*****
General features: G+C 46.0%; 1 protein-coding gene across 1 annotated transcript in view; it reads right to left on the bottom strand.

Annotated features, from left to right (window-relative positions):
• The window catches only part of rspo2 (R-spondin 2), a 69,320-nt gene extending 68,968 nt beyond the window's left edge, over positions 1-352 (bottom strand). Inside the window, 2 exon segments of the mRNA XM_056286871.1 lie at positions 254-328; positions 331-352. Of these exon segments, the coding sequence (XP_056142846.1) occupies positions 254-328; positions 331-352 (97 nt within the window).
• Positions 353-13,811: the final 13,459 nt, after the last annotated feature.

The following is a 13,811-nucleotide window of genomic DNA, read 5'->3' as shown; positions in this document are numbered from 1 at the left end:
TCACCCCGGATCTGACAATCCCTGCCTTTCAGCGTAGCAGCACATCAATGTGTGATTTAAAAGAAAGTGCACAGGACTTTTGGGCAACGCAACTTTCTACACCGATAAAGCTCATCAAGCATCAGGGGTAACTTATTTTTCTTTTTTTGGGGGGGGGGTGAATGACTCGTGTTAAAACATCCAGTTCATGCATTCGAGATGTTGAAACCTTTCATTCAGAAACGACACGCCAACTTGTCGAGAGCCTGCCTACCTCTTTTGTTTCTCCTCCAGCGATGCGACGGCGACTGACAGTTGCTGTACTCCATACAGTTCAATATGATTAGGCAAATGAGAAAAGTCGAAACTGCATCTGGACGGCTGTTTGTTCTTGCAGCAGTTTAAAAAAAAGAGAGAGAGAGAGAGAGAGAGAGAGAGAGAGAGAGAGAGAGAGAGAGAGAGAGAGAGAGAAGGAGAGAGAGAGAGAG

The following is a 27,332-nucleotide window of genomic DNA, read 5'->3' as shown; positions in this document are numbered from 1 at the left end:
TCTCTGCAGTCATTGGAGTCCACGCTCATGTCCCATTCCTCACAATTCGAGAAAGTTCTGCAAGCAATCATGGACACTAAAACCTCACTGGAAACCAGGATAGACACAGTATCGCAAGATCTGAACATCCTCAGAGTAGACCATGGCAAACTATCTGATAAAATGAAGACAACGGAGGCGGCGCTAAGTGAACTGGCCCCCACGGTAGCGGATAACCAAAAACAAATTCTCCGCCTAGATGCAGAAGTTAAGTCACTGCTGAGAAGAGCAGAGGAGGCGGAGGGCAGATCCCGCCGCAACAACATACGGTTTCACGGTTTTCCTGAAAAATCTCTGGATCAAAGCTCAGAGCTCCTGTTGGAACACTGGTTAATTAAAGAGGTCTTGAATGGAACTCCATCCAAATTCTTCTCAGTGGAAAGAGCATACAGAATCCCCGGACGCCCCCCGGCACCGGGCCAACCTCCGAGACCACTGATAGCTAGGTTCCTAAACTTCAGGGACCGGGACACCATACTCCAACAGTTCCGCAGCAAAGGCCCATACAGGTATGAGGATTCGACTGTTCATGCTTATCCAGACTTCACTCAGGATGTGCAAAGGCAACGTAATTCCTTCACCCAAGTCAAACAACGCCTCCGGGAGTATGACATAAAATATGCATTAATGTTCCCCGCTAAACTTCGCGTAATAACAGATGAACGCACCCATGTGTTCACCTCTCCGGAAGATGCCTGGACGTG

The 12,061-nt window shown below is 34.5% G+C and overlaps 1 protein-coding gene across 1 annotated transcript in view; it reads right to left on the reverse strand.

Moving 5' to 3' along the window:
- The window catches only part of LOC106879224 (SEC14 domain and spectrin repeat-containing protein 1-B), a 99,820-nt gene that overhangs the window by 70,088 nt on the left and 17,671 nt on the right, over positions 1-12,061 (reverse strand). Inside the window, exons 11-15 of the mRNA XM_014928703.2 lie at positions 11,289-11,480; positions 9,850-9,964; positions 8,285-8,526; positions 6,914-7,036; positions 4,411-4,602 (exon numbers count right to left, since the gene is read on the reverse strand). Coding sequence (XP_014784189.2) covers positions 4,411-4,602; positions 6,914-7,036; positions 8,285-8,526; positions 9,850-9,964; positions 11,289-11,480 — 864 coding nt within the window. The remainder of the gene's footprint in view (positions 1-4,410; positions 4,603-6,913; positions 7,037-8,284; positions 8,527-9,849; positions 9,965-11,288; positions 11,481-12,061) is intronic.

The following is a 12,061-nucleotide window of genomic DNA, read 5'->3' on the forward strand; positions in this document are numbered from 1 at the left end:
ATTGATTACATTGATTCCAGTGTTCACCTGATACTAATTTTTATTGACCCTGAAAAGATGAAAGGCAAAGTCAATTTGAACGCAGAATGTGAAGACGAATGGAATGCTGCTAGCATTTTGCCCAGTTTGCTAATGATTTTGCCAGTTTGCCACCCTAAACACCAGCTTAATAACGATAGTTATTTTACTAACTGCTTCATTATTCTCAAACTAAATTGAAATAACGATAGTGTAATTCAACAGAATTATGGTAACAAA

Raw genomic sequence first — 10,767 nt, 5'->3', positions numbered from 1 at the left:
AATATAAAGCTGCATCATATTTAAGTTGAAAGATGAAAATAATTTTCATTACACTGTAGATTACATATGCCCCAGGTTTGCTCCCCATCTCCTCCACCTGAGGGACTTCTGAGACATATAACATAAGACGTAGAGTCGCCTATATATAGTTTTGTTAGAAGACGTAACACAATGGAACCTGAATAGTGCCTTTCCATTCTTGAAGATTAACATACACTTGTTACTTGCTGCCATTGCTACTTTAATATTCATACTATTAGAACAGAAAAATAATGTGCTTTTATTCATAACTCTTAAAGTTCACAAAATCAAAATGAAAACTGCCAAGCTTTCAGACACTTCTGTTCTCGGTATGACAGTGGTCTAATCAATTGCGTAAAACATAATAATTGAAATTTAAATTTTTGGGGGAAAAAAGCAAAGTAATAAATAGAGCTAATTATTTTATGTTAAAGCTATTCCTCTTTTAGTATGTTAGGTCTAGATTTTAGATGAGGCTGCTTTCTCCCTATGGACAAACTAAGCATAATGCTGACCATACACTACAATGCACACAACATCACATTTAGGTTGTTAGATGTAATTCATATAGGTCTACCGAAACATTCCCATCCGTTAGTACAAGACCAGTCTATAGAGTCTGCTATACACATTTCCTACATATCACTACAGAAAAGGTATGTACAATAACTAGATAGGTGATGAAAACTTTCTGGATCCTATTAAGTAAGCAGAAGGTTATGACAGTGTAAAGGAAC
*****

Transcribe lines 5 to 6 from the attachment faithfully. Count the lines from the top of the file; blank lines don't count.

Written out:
The following is a 13,811-nucleotide window of genomic DNA, read 5'->3' as shown; positions in this document are numbered from 1 at the left end:
TCACCCCGGATCTGACAATCCCTGCCTTTCAGCGTAGCAGCACATCAATGTGTGATTTAAAAGAAAGTGCACAGGACTTTTGGGCAACGCAACTTTCTACACCGATAAAGCTCATCAAGCATCAGGGGTAACTTATTTTTCTTTTTTTGGGGGGGGGGTGAATGACTCGTGTTAAAACATCCAGTTCATGCATTCGAGATGTTGAAACCTTTCATTCAGAAACGACACGCCAACTTGTCGAGAGCCTGCCTACCTCTTTTGTTTCTCCTCCAGCGATGCGACGGCGACTGACAGTTGCTGTACTCCATACAGTTCAATATGATTAGGCAAATGAGAAAAGTCGAAACTGCATCTGGACGGCTGTTTGTTCTTGCAGCAGTTTAAAAAAAAGAGAGAGAGAGAGAGAGAGAGAGAGAGAGAGAGAGAGAGAGAGAGAGAGAGAGAGAGAGAAGGAGAGAGAGAGAGAG